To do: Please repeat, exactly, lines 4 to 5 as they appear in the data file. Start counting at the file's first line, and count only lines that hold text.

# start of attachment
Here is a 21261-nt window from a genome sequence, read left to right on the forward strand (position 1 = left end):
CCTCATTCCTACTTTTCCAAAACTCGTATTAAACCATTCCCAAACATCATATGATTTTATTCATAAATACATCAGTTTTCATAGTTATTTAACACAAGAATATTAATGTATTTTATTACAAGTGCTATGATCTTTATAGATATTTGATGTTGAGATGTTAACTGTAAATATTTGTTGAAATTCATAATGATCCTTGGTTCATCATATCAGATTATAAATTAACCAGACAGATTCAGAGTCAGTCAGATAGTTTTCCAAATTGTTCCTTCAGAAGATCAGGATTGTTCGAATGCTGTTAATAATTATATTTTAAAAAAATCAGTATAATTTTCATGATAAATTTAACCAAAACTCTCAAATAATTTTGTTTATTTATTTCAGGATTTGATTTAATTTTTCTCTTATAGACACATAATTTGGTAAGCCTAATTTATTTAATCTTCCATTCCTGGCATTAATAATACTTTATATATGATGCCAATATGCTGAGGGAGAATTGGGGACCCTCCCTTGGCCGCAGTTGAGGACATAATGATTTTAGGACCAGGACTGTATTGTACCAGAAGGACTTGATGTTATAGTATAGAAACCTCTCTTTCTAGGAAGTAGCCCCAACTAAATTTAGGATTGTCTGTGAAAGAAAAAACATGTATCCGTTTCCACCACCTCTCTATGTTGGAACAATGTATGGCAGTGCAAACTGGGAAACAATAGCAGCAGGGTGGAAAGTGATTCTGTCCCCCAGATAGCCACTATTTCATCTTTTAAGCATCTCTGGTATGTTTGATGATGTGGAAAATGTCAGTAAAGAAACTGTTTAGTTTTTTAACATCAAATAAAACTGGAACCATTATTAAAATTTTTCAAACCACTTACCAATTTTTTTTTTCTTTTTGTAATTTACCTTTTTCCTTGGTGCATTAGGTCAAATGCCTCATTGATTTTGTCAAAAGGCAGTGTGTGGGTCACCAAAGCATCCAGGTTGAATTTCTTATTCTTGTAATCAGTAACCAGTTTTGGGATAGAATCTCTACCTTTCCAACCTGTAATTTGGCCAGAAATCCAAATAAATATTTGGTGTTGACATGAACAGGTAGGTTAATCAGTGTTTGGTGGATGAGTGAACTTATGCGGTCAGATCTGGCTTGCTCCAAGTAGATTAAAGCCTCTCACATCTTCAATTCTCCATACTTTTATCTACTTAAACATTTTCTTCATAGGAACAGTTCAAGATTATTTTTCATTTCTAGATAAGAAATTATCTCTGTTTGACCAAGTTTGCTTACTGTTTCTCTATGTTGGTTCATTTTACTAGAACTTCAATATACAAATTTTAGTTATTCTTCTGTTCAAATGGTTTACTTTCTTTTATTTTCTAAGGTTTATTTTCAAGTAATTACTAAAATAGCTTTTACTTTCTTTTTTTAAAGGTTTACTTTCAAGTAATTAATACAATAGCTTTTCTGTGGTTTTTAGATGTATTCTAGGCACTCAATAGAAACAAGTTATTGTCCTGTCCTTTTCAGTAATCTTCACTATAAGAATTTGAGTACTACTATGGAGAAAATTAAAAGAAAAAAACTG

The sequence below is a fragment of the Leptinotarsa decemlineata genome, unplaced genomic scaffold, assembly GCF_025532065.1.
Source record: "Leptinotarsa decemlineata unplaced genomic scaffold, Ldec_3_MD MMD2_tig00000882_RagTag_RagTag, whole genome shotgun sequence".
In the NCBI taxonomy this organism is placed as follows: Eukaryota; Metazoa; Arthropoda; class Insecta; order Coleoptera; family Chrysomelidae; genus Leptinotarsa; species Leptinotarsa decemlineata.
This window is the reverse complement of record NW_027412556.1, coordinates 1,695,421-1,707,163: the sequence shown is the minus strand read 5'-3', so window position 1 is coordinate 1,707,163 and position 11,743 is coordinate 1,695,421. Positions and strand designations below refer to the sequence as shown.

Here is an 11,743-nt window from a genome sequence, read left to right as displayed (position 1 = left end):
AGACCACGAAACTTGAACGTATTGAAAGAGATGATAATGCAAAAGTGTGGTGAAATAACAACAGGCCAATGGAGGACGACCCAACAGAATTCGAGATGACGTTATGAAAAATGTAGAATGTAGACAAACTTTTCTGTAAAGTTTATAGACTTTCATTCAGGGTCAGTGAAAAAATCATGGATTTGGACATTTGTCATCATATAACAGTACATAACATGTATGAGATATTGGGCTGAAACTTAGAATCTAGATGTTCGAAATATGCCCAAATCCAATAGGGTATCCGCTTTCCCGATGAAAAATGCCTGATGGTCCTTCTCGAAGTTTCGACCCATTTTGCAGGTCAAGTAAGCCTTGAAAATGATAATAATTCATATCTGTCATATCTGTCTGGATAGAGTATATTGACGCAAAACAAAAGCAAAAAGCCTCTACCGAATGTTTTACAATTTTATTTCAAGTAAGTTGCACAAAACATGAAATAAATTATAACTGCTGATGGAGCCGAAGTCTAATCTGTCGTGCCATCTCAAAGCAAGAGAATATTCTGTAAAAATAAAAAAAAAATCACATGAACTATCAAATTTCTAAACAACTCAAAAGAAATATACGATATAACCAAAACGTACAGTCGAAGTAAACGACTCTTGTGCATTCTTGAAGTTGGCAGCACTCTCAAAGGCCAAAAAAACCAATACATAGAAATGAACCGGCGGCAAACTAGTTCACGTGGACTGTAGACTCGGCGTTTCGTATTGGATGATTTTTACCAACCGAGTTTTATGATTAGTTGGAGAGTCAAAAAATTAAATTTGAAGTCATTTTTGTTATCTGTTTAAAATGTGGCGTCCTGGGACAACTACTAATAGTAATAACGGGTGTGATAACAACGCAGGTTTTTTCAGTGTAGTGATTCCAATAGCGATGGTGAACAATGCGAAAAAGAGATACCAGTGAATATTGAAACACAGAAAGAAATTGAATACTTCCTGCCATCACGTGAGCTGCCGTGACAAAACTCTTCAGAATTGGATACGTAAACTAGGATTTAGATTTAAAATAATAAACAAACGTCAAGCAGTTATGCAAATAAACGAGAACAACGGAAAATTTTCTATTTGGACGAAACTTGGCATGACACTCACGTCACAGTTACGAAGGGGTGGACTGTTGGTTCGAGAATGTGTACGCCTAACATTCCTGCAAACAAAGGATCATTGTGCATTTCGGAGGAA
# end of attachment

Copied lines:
Source record: "Leptinotarsa decemlineata unplaced genomic scaffold, Ldec_3_MD MMD2_tig00000882_RagTag_RagTag, whole genome shotgun sequence".
In the NCBI taxonomy this organism is placed as follows: Eukaryota; Metazoa; Arthropoda; class Insecta; order Coleoptera; family Chrysomelidae; genus Leptinotarsa; species Leptinotarsa decemlineata.